Not since the Fall of Iran’s Shah in 1979 has our Middle east Foreign Policy shown such effective coherence. that event upended the region and unhinged our own policy. An era of terrorism came upon us and demanded our attention. we focused on the immediate crisis. Even Iraq’s invasion of Kuwait, in 1990, was an immediate, local crisis; we solved it as we had the other local crises; but our policy seemed to look no further.

then came the biggest crisis of them all, 911; also a local crisis, though we did not realize it at the time. this one, too, we solved — so thoroughly that President Bush was riven to overreach ; the second Iraq war was terribly planned, miserably misconceived; it was pursued under flag of freedom : the President said so. freedom is, of course, a good thing; but most of the Middle East has rarely known any freedom and moves at a tribal level merely. Reaching for freedom was several bridges too far.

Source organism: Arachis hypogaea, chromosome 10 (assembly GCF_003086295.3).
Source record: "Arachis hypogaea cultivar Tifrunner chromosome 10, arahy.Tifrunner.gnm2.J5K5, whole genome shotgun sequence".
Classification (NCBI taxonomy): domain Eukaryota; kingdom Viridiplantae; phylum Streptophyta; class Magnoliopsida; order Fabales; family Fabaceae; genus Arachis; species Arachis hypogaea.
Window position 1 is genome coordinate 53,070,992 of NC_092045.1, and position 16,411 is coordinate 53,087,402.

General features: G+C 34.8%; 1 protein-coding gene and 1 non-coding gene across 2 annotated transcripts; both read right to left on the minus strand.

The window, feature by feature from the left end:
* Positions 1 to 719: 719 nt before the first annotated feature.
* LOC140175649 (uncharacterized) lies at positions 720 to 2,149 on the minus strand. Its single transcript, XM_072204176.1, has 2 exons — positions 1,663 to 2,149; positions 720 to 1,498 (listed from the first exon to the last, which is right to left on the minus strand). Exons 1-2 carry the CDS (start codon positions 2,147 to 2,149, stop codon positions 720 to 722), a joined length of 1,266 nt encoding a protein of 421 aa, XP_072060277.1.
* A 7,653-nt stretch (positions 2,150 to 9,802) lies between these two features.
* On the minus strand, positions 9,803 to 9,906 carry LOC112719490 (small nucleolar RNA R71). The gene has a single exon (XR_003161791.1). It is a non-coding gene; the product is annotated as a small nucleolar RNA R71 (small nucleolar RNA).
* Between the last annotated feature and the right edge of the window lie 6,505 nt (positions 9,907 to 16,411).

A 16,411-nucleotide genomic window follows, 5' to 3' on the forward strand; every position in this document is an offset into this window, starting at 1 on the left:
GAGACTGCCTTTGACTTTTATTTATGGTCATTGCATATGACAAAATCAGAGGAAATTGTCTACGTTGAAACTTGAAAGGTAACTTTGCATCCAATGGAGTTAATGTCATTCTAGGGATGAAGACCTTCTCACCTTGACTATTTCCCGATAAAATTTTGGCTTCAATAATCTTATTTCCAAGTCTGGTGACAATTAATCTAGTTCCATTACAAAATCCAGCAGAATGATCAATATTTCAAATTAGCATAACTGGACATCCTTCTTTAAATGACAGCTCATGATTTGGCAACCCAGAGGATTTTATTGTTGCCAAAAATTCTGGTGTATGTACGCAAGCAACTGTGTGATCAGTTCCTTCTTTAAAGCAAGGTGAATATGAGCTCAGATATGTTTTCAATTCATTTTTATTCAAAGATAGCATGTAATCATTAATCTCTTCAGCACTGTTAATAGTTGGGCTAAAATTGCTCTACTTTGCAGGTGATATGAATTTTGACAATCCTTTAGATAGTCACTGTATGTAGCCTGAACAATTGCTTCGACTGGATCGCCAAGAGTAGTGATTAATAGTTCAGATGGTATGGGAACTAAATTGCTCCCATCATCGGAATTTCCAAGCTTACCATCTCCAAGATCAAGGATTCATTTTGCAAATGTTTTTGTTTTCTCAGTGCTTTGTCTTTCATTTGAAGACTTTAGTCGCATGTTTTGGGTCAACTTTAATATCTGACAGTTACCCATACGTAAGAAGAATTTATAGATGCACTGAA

Then there is Israel. Again, we have treated Israel’s many struggles with Hamas and others as local crises; we support Israel, yes we do — always. But that support has often, since 1979, seemed unrelated to any general policy principle, much less ;policy in action.

But now that has changed — If we realize it. If we see that we are now defending not freedom but autonomy; not democracy as such, but the right of our allies not to be slaughtered by barbarians or terrorist rockets. Not regime change, but regime support.